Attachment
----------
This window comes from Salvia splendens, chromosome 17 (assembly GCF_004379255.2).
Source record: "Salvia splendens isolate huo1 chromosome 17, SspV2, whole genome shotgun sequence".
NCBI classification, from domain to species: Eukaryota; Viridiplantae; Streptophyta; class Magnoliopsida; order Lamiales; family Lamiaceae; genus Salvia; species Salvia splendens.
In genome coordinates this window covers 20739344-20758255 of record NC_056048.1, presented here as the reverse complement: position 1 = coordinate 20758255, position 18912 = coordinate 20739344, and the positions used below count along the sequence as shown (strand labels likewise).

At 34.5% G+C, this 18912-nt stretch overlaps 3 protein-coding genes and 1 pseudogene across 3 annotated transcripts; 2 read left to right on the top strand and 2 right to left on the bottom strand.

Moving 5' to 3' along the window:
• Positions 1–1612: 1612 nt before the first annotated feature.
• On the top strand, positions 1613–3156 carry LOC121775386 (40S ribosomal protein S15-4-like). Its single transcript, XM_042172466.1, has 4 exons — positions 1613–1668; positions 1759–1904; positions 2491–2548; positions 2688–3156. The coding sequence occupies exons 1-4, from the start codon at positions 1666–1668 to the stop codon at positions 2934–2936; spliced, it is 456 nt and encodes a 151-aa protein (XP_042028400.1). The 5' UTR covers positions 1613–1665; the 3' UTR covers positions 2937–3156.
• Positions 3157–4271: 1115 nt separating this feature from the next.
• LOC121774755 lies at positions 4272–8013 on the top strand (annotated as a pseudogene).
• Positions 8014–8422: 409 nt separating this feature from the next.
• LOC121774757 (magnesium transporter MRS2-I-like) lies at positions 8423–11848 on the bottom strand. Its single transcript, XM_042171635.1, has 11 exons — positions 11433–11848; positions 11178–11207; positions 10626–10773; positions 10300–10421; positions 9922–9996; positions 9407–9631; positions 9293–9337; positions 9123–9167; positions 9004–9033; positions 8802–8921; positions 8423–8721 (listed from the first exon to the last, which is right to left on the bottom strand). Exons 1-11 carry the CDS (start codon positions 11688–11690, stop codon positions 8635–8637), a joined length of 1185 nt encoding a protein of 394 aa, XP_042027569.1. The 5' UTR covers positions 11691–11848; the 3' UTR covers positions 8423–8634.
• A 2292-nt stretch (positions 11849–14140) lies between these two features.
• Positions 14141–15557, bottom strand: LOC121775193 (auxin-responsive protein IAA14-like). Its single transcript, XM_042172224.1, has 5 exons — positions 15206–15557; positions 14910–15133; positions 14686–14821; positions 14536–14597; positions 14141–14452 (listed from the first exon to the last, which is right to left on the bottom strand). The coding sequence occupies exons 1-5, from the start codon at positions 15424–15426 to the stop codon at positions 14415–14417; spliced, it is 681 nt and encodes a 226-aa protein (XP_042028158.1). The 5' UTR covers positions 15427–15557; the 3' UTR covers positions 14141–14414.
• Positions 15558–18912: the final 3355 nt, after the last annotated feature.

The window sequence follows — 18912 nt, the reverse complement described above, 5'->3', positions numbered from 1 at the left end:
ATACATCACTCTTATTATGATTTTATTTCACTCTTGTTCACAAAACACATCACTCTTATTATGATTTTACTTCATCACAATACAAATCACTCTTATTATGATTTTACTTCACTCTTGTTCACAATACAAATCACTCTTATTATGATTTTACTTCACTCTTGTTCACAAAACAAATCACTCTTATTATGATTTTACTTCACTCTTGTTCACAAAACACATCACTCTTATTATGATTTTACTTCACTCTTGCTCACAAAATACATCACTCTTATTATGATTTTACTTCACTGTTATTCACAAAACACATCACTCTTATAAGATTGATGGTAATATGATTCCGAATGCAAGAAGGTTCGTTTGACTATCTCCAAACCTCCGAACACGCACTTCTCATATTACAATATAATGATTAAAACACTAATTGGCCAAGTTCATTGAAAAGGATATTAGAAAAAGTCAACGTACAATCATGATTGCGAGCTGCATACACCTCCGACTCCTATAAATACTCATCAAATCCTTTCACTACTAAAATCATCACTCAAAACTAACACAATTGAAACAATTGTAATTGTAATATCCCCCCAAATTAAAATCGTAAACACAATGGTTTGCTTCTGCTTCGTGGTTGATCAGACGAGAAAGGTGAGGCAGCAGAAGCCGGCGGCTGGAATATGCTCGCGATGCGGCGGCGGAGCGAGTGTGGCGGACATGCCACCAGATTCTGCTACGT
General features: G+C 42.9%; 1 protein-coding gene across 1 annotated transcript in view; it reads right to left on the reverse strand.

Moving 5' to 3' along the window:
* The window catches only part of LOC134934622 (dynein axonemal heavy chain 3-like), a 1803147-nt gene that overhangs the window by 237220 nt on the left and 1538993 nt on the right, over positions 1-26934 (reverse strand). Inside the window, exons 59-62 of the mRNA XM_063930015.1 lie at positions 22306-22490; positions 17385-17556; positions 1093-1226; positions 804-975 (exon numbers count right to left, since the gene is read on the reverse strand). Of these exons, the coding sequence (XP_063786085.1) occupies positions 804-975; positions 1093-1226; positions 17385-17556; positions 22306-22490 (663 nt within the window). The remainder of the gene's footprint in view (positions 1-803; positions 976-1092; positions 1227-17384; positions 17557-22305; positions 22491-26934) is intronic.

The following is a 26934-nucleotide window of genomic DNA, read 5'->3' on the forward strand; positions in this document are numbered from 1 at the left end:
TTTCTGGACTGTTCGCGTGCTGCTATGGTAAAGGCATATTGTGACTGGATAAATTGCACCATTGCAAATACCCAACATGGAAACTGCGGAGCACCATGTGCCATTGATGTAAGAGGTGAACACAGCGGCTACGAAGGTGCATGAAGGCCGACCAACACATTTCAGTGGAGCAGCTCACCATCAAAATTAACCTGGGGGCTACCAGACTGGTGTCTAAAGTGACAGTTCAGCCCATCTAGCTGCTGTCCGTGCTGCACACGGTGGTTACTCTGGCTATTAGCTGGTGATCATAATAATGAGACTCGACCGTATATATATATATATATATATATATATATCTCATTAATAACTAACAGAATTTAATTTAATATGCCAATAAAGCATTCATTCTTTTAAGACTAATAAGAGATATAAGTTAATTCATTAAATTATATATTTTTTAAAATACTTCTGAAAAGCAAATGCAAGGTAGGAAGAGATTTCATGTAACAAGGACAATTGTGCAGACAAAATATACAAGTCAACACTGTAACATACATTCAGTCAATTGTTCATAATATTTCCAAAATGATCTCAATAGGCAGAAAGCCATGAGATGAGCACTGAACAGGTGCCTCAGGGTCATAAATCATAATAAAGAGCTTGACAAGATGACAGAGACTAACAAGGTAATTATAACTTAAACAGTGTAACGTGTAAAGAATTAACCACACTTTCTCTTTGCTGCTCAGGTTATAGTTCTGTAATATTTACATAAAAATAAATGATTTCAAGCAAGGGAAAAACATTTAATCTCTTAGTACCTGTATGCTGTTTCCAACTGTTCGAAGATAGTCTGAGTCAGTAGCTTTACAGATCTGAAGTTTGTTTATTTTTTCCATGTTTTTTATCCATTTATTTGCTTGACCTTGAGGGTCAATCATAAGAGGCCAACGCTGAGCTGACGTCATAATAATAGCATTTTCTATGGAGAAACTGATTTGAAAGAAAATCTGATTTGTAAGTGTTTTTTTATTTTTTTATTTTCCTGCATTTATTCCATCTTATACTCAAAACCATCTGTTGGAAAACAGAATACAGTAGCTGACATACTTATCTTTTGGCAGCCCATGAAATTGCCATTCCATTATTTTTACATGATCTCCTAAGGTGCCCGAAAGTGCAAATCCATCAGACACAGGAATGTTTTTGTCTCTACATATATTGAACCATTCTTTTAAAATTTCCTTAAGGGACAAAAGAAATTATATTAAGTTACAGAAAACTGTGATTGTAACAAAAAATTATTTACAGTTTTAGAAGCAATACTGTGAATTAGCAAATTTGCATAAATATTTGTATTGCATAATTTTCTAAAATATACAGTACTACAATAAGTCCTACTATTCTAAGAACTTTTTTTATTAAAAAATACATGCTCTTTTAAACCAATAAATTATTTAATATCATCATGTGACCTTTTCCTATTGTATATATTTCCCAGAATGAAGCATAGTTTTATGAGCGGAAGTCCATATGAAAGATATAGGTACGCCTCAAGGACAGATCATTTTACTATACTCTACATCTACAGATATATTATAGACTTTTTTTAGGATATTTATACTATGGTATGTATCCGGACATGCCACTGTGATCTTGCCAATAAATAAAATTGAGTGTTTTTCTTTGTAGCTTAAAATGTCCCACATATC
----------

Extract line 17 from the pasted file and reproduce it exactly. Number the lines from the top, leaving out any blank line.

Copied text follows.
ATACATCACTCTTATTATGATTTTATTTCACTCTTGTTCACAAAACACATCACTCTTATTATGATTTTACTTCATCACAATACAAATCACTCTTATTATGATTTTACTTCACTCTTGTTCACAATACAAATCACTCTTATTATGATTTTACTTCACTCTTGTTCACAAAACAAATCACTCTTATTATGATTTTACTTCACTCTTGTTCACAAAACACATCACTCTTATTATGATTTTACTTCACTCTTGCTCACAAAATACATCACTCTTATTATGATTTTACTTCACTGTTATTCACAAAACACATCACTCTTATAAGATTGATGGTAATATGATTCCGAATGCAAGAAGGTTCGTTTGACTATCTCCAAACCTCCGAACACGCACTTCTCATATTACAATATAATGATTAAAACACTAATTGGCCAAGTTCATTGAAAAGGATATTAGAAAAAGTCAACGTACAATCATGATTGCGAGCTGCATACACCTCCGACTCCTATAAATACTCATCAAATCCTTTCACTACTAAAATCATCACTCAAAACTAACACAATTGAAACAATTGTAATTGTAATATCCCCCCAAATTAAAATCGTAAACACAATGGTTTGCTTCTGCTTCGTGGTTGATCAGACGAGAAAGGTGAGGCAGCAGAAGCCGGCGGCTGGAATATGCTCGCGATGCGGCGGCGGAGCGAGTGTGGCGGACATGCCACCAGATTCTGCTACGT